Consumer Power Shifts to Developing Markets

Kraft, Unilever, P&G Among Package-Goods Powerhouses Looking to Global Hotspots for Growth

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Speak of the consumer to executives from a global company, and the image is no longer likely to be a mother in some Midwestern suburb, but more likely one in China, India or Brazil.

The combination of more rapid economic and population growth and the emergence of rising middle classes in developing markets stands in stark contrast to the stagnation of the U.S. economy and erosion of the middle class.

Trouble is , many companies are still focused by business footprint and management structure squarely in the U.S. But that 's starting to change as marketers adapt to the market.

Kraft Foods addressed the issue squarely earlier this year with its plan to break into two companies -- one focused primarily on the U.S. and slower-growing food categories, the other focused primarily on a global snack business with far more potential in fast-growing developing markets.

Bob McDonald
Bob McDonald

Now some expect Procter & Gamble Co., if not taking a step quite so drastic, to reconfigure similarly for the growth of its consumer base outside the U.S. Chairman-CEO Bob McDonald helped fuel restructuring speculation when, during the company's August earnings conference call, he mused about P&G's shifting "center of gravity."

"I don't think there's any question, if someone looks back at our company 10 years from now, they'll wonder if the leadership of the company at this time took the right steps to move the center of gravity of the company more toward Asia, more toward Africa, where the babies are being born, where the new households are being formed, and certainly we've been in the midst of that ," Mr. McDonald said.

That statement was among the factors that led Sanford C. Bernstein to upgrade P&G on the belief that the company is preparing to slim down a North American-heavy organization that 's grown too big for the relative size and importance of the North American consumer market. Analyst Ali Dibadj wrote that the restructuring could reach $2 billion to $5 billion and involve thousands of layoffs.

Other analysts, however, believe the restructuring is likely to be more modest, and a person familiar with the matter said any restructuring is likely to be far more modest. P&G is likely to shift people to developing markets, though often giving existing executives the choice to move.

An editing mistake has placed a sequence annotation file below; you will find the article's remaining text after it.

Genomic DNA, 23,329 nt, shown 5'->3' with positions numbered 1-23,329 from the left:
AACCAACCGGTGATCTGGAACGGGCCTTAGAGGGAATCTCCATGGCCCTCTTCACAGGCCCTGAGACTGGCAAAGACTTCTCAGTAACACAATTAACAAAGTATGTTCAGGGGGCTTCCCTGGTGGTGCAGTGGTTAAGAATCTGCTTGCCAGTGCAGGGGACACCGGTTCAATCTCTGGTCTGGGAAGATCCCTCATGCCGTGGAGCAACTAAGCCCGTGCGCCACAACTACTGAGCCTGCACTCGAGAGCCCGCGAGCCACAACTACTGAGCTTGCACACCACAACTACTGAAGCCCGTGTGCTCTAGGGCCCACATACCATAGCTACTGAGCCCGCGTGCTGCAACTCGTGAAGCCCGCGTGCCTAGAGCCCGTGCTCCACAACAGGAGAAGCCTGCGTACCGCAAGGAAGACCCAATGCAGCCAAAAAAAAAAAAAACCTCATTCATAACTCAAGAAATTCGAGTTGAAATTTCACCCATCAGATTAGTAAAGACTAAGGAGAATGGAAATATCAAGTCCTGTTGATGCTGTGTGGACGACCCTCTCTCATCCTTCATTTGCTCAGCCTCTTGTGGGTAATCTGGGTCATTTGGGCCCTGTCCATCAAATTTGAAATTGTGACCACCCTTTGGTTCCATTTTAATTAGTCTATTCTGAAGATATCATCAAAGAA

But another way P&G may look to shift its focus is by divesting some U.S.-centric businesses, such as tissue-towel, Mr. Dibadj said. Helping fuel speculation of a possible paper spinoff, Kirk Perry, who led a recent yet-to-be-implemented special project looking at how P&G should restructure, last month became president of the tissue-towel business. A P&G spokesman declined to comment.

Unilever's recent restructuring, in which it split up its global group that oversees product development and advertising into more product categories while organizing and downsizing its regional operations into eight multi-country "clusters," was also focused on reshaping the company to match its consumers. Today, 55% of Unilever's business comes from developing markets. It expects that number to rise to as high as 75% by the end of the decade. Reflecting that , of the eight new regional clusters given roughly equal weight by Unilever, six are wholly or mainly made up of developing markets.

Marketers such as Unilever and others are approaching the shift of consumer power to developing markets as a two-step process, said Marc de Swaan Arons, chairman of the global marketing consultancy Effective Brands. First, they're centralizing management of global brands at headquarters and trimming regional organizations, particularly in developed markets, to focus more squarely on sales, local marketing initiatives and "activation" or promotion, he said. Next, he expects more marketers to move global management of brands to the places where most sales are -- developing markets. But he said the overall revamping process is only about 40% complete today for global marketers.

It's not just the marketers that will have to adapt, however, said former P&G Global Marketing Officer, now marketing consultant, Jim Stengel. As marketers shift more marketing management to developing markets, ad agencies and other marketing-services firms will need to follow them, and he believes agencies are generally behind marketers in that regard.

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